‘731 DeGraw Street’ at Venus Theatre Company by Amanda Gunther

Highly evocative, emotionally gripping, stunning new work with much artistic integrity behind it comes to the stage to close out the 13th season at Venus Theatre Company on C Street in Laurel. With all the chilling atmosphere of thrillers like Angel Street, the rich substance of a Victorian romantic drama, and the twisting madness of Dickinson’s poems this fully-charged intense piece of theatre is a gutsy move for closing the season, but is executed so well that I was thankful to be along for the ride. Playwright Claudia Barnett weaves a fascinating tale that pulls from a myriad of elements— truth of Kate Stoddard and the murder of Charles Goodrich, Emily Dickinson’s poetry, and the musings of Virginia Woolf in the same vein as her notion that Shakespeare had a sister— all of these elements culminate into a highly stylized but incredibly compelling piece of theatrical inspiration that will keep you hanging on the edge of your seat until the play’s twisted conclusion. Directed by company Founder and Artistic Director Deborah Randall, it is the epitome of a final production for the season titled Free your Mind [and let the girl talk].

Ann Fraistat as Kate. Phot by Curtis Jordan.
Ann Fraistat as Kate. Phot by Curtis Jordan.

Closely examining the way in which Barnett unfolds this fantastical tale draws conclusion of creative genius and beauty entwined together in a manner most intriguing. The non-linear way in which the plot unfolds, first sweeping backward in time and then forward, in and out of reality, is an intriguing way to present the disjointed life of Kate Stoddard, allowing the audience to view her in all her states of mental clarity and lack thereof. Barnett’s writing is fluid yet drives the meaning behind the show without ever feeling gratuitous. Her inclusion of quirky created characters enriches the nature of the production and adds a depth to this woman’s insanity.

The design team all round works in conjunction to augment this unique experience for the audience; creating moments of stellar visual beauty with undertones of darkness and lunacy coursing through it. Lighting Designer Kristin Thompson creates moments of subdued blue between scenes where characters are still moving, plunging them into a dreamlike, or perhaps nightmarish state. This is particularly true of Charley’s character, Thompson setting him in the mood-lighting to imply that he might only exist alive in the recesses of another’s dreams.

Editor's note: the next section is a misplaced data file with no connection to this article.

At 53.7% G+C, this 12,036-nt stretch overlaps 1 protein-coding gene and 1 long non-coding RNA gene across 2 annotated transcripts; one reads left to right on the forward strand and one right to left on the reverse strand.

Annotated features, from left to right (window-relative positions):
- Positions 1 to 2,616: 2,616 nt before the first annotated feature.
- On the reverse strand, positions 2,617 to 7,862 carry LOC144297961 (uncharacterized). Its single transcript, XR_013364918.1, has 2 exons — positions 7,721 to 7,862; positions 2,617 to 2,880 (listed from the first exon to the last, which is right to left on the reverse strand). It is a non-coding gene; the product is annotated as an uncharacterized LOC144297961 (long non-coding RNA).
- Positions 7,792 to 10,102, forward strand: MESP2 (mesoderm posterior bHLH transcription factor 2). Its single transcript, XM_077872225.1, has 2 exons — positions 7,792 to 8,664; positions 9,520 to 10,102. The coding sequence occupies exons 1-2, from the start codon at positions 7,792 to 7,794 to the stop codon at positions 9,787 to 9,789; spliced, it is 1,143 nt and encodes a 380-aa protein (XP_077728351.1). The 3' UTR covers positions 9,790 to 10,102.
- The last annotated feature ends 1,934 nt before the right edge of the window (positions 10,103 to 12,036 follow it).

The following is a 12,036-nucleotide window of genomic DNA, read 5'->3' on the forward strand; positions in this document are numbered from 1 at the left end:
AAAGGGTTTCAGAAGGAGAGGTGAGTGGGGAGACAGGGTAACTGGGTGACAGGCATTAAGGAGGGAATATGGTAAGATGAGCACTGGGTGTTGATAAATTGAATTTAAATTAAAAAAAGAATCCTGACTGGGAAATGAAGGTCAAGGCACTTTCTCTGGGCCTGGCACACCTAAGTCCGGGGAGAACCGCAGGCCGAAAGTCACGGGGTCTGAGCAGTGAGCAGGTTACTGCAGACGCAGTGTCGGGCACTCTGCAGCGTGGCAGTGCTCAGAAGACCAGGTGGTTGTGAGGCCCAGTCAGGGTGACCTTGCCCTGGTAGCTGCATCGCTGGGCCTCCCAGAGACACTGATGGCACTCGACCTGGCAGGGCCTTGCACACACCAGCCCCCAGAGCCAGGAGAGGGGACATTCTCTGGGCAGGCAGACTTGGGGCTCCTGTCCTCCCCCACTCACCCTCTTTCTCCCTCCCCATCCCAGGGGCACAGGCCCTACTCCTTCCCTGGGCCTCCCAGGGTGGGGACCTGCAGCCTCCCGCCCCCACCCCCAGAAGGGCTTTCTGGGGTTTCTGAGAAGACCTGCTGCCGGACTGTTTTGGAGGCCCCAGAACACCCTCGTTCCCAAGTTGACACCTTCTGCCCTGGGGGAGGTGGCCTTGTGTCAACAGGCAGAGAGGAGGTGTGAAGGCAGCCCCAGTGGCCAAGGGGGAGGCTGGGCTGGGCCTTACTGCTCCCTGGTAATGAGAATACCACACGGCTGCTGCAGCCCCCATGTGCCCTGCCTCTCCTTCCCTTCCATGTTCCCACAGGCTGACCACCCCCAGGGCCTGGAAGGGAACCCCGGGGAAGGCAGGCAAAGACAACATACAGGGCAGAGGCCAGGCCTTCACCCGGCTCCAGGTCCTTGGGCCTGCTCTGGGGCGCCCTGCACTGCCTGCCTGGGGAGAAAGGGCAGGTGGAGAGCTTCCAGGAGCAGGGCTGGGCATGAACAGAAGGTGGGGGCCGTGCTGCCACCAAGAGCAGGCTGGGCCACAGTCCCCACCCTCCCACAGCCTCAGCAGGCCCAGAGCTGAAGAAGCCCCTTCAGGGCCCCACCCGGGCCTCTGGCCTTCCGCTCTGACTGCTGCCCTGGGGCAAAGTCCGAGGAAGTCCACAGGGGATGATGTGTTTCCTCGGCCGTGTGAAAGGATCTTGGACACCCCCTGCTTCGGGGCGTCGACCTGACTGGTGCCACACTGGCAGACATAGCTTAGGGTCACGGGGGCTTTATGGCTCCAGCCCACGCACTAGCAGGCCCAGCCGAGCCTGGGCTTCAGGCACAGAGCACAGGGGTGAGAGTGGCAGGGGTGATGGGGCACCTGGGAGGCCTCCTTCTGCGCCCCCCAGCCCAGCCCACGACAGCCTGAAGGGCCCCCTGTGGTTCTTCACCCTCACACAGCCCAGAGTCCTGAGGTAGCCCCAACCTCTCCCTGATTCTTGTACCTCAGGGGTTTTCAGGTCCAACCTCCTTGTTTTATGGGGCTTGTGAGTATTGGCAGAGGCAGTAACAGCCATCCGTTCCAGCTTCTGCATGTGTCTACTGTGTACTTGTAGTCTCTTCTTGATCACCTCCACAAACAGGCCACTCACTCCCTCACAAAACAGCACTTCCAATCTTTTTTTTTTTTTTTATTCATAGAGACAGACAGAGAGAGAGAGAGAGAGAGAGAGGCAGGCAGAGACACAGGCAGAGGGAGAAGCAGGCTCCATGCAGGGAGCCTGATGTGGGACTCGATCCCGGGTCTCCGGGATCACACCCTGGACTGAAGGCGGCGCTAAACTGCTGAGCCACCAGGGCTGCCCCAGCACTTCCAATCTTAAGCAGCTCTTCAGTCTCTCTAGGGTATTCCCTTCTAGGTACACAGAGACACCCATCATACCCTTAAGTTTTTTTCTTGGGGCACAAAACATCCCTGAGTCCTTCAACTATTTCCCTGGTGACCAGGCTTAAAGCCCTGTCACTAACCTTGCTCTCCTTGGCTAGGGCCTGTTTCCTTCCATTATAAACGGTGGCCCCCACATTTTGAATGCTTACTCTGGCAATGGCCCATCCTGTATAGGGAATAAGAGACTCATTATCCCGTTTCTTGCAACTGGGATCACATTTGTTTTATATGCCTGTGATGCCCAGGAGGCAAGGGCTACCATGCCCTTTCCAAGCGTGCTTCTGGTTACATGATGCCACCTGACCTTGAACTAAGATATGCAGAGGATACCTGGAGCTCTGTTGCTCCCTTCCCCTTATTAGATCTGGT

Sound Designer Neil McFadden sends a pulsating current through the house between scenes with the hodgepodge of musical interludes. McFadden uses varying styles of music, everything from classical snippets to electronic and house music mixed with found sound, even music that sounds Victorian era inspired; a cacophonous blend that brilliantly underscores the more peculiar moments of this production. Set Designer Amy Rhodes crafts clever visuals into the set; the cemetery stone with the roses being a personal favorite. Rhodes has a knack for casting in the tennis-court style theatre that really serves the show in the best way possible.

But it’s Director Deborah Randall, serving as the show’s Costume Designer and Milliner that really takes the creative cake. Infusing Steampunk into her design work for an edgier feel to the overall production quality; the costumes she creates are whimsically surreal and balanced precariously between that space of reality and dreaming. Randall’s wild use of colors, rich and earthy, make the stark contrast to the white costumes pop all the more. At first it appears Randall has cloaked our leading lady all in white in hopes of washing away the sins of her crime in the purist color, but that twisted notion falls to the wayside as Kate Stoddard is experienced in reverse, little layers of color creeping into her wardrobe until she reaches her earliest state. Randall’s work with nearly three dozen hats in this production is breathtaking, each more eccentric and mind-boggling than the next. Fitting the theme of shifting identities and personalities, each hat becomes a persona, infiltrating the actor that wears it in a striking manner.